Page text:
The synthesis and hydrolysis of adenosine triphosphate (ATP), a biological energy carrier, as performed by F-type ATP synthases is an integral part to life. Structurally, much is known about the enzyme; especially with the recent advancement of high resolution cryo electron microscopy structures. Despite this information, the intricacies of the rotation mechanism occurring between subunits a and c are not fully understood. This rotation is ultimately responsible for utilizing the proton gradient across a membrane to synthesize ATP. Previous research identified specific residues of the c subunit of E. coli F-ATPase that may be necessary for function. The arginine at position 50 appears to be involved in key interactions due to either its steric bulk or its positive charge. This residue is essential to the functionality of the enzyme while running in the ATP hydrolysis direction. The chemical properties have been manipulated via mutagenesis and cysteine modification with methanethiosulfonate to determine which amino acid characteristics are necessary for function. Functionality is being tested using a hydrolysis based proton pumping assay as well as an ATP synthesis assay.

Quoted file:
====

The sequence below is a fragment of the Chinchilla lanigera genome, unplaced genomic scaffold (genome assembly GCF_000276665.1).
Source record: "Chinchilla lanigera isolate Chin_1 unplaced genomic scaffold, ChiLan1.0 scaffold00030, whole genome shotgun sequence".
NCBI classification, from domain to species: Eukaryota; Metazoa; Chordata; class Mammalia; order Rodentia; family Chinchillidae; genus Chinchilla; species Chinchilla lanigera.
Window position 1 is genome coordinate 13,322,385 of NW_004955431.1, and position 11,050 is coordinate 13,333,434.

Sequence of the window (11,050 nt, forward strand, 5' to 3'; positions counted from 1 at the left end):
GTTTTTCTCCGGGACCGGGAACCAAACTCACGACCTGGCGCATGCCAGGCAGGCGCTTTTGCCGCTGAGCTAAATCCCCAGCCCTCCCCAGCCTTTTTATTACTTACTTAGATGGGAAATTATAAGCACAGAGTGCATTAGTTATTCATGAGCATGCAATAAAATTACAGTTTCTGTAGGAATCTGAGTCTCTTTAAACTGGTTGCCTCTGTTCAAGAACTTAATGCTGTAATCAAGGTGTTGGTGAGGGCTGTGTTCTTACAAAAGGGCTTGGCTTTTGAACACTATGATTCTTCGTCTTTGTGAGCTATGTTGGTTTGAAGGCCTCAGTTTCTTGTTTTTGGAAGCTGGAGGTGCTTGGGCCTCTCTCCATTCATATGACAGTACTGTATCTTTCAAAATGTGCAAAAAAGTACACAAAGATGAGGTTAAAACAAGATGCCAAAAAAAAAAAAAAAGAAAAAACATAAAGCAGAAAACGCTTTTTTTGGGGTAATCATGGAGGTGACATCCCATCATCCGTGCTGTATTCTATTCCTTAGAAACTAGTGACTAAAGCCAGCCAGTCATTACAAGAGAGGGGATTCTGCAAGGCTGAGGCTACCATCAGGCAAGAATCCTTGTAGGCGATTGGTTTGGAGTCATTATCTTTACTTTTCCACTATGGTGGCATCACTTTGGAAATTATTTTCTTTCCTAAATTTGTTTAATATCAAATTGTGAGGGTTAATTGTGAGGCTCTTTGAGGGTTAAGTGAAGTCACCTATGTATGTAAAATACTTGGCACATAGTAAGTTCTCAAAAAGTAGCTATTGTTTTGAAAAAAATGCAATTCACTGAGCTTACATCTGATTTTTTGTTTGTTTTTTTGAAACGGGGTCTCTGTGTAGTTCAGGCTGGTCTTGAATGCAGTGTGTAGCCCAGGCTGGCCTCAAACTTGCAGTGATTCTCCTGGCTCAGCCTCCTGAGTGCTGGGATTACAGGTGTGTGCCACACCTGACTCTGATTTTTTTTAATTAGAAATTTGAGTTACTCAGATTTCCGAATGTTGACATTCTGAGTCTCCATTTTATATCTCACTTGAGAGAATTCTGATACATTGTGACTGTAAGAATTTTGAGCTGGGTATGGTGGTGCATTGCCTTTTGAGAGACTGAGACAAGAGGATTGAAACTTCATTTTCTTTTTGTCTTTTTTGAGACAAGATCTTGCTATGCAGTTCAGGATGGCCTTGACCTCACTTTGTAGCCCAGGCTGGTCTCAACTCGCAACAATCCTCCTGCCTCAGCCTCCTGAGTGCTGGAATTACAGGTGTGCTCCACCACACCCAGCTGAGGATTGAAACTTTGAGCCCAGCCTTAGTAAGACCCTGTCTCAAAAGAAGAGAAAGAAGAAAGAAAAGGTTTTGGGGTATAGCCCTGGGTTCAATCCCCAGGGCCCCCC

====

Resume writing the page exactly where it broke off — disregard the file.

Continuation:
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Tuesday April 24, 2018 12:00pm - 1:30pm
Sherrill Center Concourse

12:00pm

Teaching Environmental Issues to Middle School Students in the “In Real Life” Program, Service Learning